Published on
by
Reuters

Court Backs Monsanto on Biotech Seed Sales

by

WASHINGTON — The Supreme Court ruled on Monday that a federal judge had erred in prohibiting the planting of Monsanto’s genetically modified alfalfa seed until a federal government agency completed a detailed environmental review.

By a 7-to-1 vote, the justices reversed the lower-court ruling in their first decision involving genetically modified crops. At issue in the case was an environmental impact study on how the Roundup Ready seed could affect nearby crops.

Environmental groups and conventional seed companies, led by Geertson
Seed Farms, had sued the Agriculture Department in 2006 to force it to
rescind its approval of the Monsanto alfalfa seed until it did a full
environmental study.

Monsanto, based in St. Louis, intervened on the government’s side in the case, and had appealed to the Supreme Court.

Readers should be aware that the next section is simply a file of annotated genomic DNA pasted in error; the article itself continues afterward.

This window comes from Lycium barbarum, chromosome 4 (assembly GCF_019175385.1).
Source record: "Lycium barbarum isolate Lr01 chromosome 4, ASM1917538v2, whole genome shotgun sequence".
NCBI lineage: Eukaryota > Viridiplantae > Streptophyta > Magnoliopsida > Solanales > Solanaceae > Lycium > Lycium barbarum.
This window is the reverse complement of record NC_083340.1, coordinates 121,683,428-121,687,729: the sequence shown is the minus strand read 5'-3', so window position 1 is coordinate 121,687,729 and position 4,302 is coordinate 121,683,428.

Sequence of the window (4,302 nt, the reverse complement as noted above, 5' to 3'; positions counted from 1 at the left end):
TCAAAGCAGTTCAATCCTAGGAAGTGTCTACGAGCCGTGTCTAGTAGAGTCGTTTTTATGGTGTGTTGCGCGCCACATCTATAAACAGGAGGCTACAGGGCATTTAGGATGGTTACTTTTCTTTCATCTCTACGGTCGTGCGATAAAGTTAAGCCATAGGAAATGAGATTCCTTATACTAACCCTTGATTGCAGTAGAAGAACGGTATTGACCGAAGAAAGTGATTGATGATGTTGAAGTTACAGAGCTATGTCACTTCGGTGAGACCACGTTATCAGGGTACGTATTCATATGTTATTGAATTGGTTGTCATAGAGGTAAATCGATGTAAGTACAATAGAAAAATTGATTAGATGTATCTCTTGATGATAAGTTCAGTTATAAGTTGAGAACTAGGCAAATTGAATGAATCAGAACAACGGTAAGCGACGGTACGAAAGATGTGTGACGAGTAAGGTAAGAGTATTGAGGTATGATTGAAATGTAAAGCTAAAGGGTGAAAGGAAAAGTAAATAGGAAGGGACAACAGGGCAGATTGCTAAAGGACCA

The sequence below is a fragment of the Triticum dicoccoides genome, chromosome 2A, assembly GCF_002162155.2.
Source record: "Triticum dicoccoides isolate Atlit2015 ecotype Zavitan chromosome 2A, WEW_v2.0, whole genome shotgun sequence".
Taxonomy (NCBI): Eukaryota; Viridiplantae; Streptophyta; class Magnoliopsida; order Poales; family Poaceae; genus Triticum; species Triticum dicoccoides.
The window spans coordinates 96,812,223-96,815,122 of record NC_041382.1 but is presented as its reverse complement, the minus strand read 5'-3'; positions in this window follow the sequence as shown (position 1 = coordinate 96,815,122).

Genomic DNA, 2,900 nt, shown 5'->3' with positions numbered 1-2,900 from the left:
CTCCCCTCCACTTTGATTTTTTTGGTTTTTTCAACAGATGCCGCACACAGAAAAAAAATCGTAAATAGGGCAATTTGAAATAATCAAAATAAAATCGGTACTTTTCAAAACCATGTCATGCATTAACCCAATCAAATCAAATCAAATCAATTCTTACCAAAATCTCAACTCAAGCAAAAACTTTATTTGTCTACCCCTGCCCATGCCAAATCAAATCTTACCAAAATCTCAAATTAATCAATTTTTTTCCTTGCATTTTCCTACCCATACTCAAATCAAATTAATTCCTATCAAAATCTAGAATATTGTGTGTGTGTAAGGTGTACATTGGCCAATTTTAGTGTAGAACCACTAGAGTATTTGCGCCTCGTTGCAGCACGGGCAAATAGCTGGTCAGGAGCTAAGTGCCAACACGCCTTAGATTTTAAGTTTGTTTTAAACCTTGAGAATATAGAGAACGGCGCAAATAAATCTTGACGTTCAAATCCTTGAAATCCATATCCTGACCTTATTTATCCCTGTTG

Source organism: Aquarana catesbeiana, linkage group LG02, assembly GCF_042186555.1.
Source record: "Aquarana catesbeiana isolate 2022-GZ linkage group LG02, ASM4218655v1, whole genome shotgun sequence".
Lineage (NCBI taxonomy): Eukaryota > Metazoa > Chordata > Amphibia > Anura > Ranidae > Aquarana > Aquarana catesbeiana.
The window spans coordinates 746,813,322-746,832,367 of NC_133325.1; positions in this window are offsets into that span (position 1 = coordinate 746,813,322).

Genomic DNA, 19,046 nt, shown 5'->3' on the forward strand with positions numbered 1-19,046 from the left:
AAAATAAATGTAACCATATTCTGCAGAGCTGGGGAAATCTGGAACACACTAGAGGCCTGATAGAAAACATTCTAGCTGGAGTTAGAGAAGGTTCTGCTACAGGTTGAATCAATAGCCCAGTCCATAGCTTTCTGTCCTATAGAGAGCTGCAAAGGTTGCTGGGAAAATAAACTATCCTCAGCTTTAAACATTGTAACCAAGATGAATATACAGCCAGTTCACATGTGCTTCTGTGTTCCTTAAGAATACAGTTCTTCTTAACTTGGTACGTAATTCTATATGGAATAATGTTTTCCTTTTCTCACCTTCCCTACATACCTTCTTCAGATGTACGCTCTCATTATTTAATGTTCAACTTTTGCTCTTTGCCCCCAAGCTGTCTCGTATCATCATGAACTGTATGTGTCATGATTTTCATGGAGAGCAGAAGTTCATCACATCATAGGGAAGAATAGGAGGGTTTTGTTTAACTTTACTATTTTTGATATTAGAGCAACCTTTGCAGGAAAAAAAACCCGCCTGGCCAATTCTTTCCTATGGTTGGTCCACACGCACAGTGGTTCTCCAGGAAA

Alfalfa is the fourth-largest crop grown in the United States, covering about 23 million acres annually, Monsanto has said.

United States District Judge Charles Breyer in San Francisco issued the
injunction barring the nationwide planting of the alfalfa seeds pending
the environmental review. His decision was upheld by a federal appeals
court.

In the Supreme Court’s main ruling, Justice Samuel Alito
said the district court had abused its discretion in barring the
Agriculture Department agency from carrying out a partial deregulation
and in prohibiting the planting of the seeds, pending the completion of
the environmental review.

Judge Alito also said in the opinion that the federal judge had erred
in entering the nationwide injunction against planting the seeds.

Shares of Monsanto were up 0.4 percent at $50.57 in morning trading.




This is the world we live in. This is the world we cover.

Because of people like you, another world is possible. There are many battles to be won, but we will battle them together—all of us. Common Dreams is not your normal news site. We don't survive on clicks. We don't want advertising dollars. We want the world to be a better place. But we can't do it alone. It doesn't work that way. We need you. If you can help today—because every gift of every size matters—please do.

Share This Article

More in: